Marathi Mandatory for Central Schools in Maharashtra

Shahid Raza Burney, Arab News
Publication Date: 
Sat, 2006-12-16 03:00

NAGPUR, India, 16 December 2006 — The western Indian state of Maharashtra has decided to make learning the Marathi language mandatory for students studying in schools affiliated to the Indian Certificate of Secondary Education (ICSE) and Central Board for Secondary Education (CBSE) in the state.

The government’s decision was announced by Minister of State for Education Hasan Mushrif during a Maharashtra Legislative Council session in Nagpur on Thursday evening. Speaking to journalists later, Mushrif said the government’s decision is in line with a Supreme Court directive to the central boards to include local languages in their curriculum in states. This has already been done in several states, Mushrif added.

The issue of compulsory Marathi language in ICSE and CBSE schools generated a heated discussion in the council when Jitendra Awhad of the Nationalist Congress Party (NCP) said that Marathi was being marginalized and would disappear from urban areas in the state if steps were not taken to introduce it as a compulsory subject in schools affiliated to central boards.

When Mushrif told Awhad that the state government cannot give direction to CBSE and ICSE schools as they are under the purview of the federal government, Awhad cited the example of some north and south Indian states which had made the local language compulsory. “So why not Marathi too?” Awhad asked and said that since education was a state subject, the state had a right to intervene.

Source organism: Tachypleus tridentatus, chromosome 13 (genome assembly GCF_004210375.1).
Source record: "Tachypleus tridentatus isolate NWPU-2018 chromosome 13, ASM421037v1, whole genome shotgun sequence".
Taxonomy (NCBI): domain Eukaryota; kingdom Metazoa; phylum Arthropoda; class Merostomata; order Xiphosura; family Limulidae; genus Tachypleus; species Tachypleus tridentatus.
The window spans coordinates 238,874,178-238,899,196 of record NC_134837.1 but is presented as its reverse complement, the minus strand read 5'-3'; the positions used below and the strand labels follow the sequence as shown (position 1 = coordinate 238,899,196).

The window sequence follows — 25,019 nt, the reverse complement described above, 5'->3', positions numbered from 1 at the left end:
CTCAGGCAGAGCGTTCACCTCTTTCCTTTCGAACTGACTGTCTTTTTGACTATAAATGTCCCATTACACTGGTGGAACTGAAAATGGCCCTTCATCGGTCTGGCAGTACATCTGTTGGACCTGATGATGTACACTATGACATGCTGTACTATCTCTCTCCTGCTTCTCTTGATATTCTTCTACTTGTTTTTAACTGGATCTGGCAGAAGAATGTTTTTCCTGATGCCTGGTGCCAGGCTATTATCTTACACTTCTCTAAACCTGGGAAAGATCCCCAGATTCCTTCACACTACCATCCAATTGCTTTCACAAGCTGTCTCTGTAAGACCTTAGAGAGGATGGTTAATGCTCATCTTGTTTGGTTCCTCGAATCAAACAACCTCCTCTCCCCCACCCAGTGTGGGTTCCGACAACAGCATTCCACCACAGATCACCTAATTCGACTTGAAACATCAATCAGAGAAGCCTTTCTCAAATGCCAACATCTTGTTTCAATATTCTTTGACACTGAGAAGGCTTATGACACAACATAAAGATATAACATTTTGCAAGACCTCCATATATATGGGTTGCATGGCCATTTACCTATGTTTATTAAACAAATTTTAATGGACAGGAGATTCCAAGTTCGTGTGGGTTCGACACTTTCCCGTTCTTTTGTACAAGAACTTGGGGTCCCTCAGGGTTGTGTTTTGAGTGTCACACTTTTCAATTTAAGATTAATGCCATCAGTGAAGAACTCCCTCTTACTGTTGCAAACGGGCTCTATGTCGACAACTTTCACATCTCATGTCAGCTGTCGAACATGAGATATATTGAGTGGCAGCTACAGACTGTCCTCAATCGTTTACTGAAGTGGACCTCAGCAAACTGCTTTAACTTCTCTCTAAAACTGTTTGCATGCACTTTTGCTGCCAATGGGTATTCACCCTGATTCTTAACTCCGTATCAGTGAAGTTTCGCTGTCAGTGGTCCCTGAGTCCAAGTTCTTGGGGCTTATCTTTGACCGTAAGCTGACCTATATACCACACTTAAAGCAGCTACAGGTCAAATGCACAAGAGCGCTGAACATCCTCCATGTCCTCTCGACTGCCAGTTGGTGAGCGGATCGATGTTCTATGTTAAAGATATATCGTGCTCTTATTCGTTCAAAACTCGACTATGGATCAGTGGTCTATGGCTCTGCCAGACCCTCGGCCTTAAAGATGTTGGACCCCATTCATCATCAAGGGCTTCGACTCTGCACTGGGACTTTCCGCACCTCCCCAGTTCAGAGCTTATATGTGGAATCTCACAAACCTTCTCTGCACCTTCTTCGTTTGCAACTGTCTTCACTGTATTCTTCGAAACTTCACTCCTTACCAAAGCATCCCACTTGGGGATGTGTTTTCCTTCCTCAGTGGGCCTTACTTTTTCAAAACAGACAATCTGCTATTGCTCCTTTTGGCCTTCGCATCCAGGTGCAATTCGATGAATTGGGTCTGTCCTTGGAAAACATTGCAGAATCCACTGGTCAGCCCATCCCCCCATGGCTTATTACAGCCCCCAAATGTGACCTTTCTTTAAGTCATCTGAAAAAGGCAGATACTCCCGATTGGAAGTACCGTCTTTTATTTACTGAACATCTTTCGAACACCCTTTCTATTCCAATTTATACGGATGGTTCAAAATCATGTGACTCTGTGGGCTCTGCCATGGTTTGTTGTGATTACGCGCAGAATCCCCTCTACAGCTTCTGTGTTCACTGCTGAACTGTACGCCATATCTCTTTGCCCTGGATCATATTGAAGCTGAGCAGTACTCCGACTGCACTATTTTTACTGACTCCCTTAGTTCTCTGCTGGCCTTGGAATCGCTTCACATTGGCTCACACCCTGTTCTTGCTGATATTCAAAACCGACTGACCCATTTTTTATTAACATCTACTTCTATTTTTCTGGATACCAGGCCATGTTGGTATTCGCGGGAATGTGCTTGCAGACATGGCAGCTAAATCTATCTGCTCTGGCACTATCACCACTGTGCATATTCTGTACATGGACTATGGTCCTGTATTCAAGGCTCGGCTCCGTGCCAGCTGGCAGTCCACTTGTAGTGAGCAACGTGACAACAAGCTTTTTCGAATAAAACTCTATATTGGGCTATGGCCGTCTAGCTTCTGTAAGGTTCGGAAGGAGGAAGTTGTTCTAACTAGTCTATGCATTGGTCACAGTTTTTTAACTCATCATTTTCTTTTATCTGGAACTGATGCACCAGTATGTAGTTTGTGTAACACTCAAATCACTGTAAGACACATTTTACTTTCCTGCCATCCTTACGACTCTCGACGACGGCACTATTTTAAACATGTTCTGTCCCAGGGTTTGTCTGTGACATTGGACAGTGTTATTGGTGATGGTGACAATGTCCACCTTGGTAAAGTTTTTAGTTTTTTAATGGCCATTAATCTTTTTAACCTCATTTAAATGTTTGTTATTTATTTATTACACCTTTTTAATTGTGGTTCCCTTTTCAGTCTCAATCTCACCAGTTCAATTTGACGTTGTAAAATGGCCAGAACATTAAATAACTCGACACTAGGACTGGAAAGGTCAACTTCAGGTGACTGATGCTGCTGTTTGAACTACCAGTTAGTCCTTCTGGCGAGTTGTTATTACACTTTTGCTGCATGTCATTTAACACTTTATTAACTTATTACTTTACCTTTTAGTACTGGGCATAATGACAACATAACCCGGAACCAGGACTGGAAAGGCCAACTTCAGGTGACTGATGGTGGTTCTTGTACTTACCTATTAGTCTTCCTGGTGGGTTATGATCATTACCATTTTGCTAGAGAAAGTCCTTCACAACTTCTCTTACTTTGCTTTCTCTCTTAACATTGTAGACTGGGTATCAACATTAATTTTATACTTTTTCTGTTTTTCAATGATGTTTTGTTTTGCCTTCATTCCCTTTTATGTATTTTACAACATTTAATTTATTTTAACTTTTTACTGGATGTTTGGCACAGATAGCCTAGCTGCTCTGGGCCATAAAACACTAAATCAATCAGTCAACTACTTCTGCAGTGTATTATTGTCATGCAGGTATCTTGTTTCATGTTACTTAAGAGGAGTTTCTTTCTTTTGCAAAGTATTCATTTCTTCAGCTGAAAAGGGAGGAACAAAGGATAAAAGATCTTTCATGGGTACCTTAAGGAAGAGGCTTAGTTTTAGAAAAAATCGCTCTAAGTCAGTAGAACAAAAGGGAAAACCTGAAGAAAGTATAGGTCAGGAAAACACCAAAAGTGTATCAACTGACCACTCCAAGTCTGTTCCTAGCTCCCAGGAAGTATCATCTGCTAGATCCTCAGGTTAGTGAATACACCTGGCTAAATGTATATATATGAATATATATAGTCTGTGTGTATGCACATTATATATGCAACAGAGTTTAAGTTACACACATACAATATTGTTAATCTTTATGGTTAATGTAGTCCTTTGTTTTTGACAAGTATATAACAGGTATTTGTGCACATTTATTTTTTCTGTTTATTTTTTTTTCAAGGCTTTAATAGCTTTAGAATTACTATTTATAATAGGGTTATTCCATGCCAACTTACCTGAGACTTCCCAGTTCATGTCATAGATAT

Another NCP legislator, Ulhas Pawar, also said that the Supreme Court had allowed intervention by the state.

Mushrif then accepted the demand and said the state would issue instructions to such schools to make Marathi compulsory. Teaching of Marathi would be made compulsory even for schools that change from State Board pattern to CBSE or ICSE pattern.

The minister also warned that the state government would not issue a no-objection certificate to schools until they agreed to teach Marathi language.

The government’s decision evoked angry reactions from educationists in Mumbai, who termed the decision as arbitrary. Principals of several ICSE and CBSE schools felt that making the language compulsory will be impossible as these schools are affiliated to boards with independent syllabuses.

Shama Chaturvedi, vice principal of the CBSE-affiliated Kendriya Vidyalaya in Bhandup, a Mumbai suburb, said: “Students seeking education in CBSE schools are often multilingual and generally children of parents with transferable jobs. If Marathi is made mandatory, they will face problems while shifting from one state to another.”

Avanita Beer, principal of Poddar High School in Santa Cruz, also a CBSE school, said: “Most students studying in CBSE schools would not be able to identity themselves with the local language. Also, it’s technically impossible for the school to incorporate the change as we follow the directives issued by the CBSE and not the Maharashtra state board. So schools may not be able to implement it unless they are directed by their boards.”

MP Sharma, principal of G.D. Somani School, which is affiliated to the ICSE board, said: “The ICSE board has prescribed Marathi as an optional subject from standard IV to VII. Thus, those interested in learning Marathi have an option for opting for it.”

Schools are also worried over the clause that the state government will not issues no objection certificates (NOC) to new schools till they include Marathi as a compulsory subject till Class X.

The decision has also worried parents. Archana Sharma, a parent, said: “My child has never learnt Marathi and thus will find it difficult to cope with it. It will also hamper her academic performance. We are against the decision,” she said.

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